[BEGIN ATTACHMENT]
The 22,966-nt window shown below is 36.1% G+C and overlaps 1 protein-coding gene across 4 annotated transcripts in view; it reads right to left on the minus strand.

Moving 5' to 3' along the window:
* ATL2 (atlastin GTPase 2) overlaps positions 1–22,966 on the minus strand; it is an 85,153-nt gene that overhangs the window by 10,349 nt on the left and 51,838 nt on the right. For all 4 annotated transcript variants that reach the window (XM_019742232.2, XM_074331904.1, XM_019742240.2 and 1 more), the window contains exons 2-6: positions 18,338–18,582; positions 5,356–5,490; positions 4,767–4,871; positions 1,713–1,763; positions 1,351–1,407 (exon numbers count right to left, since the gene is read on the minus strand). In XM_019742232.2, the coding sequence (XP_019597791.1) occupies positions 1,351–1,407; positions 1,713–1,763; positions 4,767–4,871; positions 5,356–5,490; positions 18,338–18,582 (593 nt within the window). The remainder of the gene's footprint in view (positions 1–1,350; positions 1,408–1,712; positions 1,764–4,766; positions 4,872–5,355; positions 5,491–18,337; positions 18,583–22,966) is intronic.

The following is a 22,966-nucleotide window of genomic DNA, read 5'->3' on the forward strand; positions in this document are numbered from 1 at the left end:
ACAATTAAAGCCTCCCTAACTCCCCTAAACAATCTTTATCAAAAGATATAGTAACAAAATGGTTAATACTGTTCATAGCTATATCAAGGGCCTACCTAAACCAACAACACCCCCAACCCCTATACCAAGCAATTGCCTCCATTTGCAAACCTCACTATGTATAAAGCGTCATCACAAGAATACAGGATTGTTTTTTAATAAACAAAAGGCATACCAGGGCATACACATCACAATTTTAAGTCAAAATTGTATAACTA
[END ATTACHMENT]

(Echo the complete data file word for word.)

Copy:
The 22,966-nt window shown below is 36.1% G+C and overlaps 1 protein-coding gene across 4 annotated transcripts in view; it reads right to left on the minus strand.

Moving 5' to 3' along the window:
* ATL2 (atlastin GTPase 2) overlaps positions 1–22,966 on the minus strand; it is an 85,153-nt gene that overhangs the window by 10,349 nt on the left and 51,838 nt on the right. For all 4 annotated transcript variants that reach the window (XM_019742232.2, XM_074331904.1, XM_019742240.2 and 1 more), the window contains exons 2-6: positions 18,338–18,582; positions 5,356–5,490; positions 4,767–4,871; positions 1,713–1,763; positions 1,351–1,407 (exon numbers count right to left, since the gene is read on the minus strand). In XM_019742232.2, the coding sequence (XP_019597791.1) occupies positions 1,351–1,407; positions 1,713–1,763; positions 4,767–4,871; positions 5,356–5,490; positions 18,338–18,582 (593 nt within the window). The remainder of the gene's footprint in view (positions 1–1,350; positions 1,408–1,712; positions 1,764–4,766; positions 4,872–5,355; positions 5,491–18,337; positions 18,583–22,966) is intronic.

The following is a 22,966-nucleotide window of genomic DNA, read 5'->3' on the forward strand; positions in this document are numbered from 1 at the left end:
ACAATTAAAGCCTCCCTAACTCCCCTAAACAATCTTTATCAAAAGATATAGTAACAAAATGGTTAATACTGTTCATAGCTATATCAAGGGCCTACCTAAACCAACAACACCCCCAACCCCTATACCAAGCAATTGCCTCCATTTGCAAACCTCACTATGTATAAAGCGTCATCACAAGAATACAGGATTGTTTTTTAATAAACAAAAGGCATACCAGGGCATACACATCACAATTTTAAGTCAAAATTGTATAACTA